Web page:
A plaintiff may obtain attorney fees where he successfully obtains a declaratory judgment that a public body has violated the Open Meetings Act (“OMA”).
In Speicher v. Columbia Township Board of Trustees
, on a motion for reconsideration, the Court of Appeals vacated its prior denial of attorney fees to the plaintiff. In its previous decision the Court had held that the Board had “technically” violated the OMA; therefore, the plaintiff was entitled to declaratory relief, but not an injunction. Following what it viewed as the plain language of the OMA, the Court had denied the plaintiff attorney fees because he had not obtained injunctive relief. On reconsideration, the Court stated that it was compelled to vacate its attorney-fee decision and to follow precedent that allowed a successful declaratory-judgment plaintiff to recover his fees—even though it viewed that precedent as contrary to the OMA’s plain language. The Court called for a special panel pursuant to MCR 7.215(J)(3) to reconsider the existing state of the law.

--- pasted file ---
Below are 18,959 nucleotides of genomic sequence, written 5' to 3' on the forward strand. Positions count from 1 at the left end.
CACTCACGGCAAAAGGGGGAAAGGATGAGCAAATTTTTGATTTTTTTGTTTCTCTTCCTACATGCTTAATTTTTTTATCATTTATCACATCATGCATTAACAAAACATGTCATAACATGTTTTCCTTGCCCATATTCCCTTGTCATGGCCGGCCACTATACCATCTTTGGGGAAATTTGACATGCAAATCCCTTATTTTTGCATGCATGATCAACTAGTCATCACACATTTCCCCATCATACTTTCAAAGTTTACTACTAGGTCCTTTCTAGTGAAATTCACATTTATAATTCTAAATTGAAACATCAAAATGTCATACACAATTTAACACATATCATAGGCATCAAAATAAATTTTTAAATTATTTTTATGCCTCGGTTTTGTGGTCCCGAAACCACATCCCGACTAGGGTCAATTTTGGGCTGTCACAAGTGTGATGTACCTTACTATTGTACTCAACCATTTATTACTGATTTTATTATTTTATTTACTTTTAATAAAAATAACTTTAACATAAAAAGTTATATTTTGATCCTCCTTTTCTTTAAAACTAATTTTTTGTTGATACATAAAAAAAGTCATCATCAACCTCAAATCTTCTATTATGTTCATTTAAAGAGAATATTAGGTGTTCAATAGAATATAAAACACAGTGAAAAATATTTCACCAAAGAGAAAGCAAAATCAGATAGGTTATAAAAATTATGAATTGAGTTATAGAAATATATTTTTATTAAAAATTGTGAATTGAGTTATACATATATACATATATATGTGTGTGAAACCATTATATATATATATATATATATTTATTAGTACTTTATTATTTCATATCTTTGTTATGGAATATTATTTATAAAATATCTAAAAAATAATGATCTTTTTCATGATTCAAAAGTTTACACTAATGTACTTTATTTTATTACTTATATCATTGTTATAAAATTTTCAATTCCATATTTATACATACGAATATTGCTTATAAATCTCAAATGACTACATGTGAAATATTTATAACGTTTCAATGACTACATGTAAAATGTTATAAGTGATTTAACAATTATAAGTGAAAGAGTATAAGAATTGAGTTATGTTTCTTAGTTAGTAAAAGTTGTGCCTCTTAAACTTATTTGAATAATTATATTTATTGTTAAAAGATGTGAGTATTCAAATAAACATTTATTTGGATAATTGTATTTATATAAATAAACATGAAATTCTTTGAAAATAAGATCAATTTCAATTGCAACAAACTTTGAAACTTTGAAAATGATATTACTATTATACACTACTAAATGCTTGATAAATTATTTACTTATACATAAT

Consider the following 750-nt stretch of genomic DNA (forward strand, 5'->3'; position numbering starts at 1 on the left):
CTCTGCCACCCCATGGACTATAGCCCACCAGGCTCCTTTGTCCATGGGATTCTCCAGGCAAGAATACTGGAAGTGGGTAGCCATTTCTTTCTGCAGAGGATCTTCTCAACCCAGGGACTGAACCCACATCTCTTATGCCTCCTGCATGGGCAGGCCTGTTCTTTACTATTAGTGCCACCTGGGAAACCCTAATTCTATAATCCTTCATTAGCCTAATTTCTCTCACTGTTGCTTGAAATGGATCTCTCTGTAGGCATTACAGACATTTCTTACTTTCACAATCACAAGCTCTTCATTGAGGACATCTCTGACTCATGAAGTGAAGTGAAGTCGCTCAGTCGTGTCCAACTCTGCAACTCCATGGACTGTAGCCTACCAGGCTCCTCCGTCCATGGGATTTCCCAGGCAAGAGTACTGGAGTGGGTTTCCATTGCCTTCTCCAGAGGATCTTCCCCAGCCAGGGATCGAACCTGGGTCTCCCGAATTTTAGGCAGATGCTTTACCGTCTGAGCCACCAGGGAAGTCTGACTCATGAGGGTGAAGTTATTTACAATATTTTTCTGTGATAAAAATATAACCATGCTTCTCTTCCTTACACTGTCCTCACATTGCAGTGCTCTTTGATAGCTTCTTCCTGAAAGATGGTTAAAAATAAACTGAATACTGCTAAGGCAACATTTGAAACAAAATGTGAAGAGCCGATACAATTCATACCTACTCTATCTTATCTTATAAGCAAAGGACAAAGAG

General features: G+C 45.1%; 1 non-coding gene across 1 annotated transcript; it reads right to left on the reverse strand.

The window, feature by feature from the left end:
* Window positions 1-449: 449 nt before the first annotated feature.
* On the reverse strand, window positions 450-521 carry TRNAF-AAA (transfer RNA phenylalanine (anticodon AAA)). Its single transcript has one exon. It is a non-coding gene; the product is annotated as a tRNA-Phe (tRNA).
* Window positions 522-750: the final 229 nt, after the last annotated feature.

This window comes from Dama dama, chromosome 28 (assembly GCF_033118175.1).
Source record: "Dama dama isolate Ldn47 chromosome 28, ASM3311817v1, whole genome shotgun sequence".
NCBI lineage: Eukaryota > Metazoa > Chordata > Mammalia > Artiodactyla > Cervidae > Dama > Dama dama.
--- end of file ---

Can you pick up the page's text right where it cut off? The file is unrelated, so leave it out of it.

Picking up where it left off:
The Court began by noting that to recover attorney fees the plaintiff must: (1) prove a public body was not complying with the OMA; (2) file suit against the public body seeking an injunction; and (3) successfully obtain relief. The Court stated that under the plain language of MCL 15.271(4) the third element is only satisfied when the plaintiff obtains injunctive
relief, i.e. it is not satisfied merely by obtaining any
relief. Regardless, the Court noted that a long line of Court of Appeals cases had read the requirement of obtaining injunctive relief out of the statute. Instead, according to this line of decisions, a plaintiff could recover attorney fees if the court awarded declaratory relief. Thus, the Court was forced to grant the plaintiff’s motion and vacate its denial of attorney fees. However, the Court strongly stated its disagreement with the previous decisions, advocated a plain reading of the OMA, and called for a “special panel of [the] Court [of Appeals] pursuant to MCR 7.215(J)(3)” in order to reconsider the existing state of the law.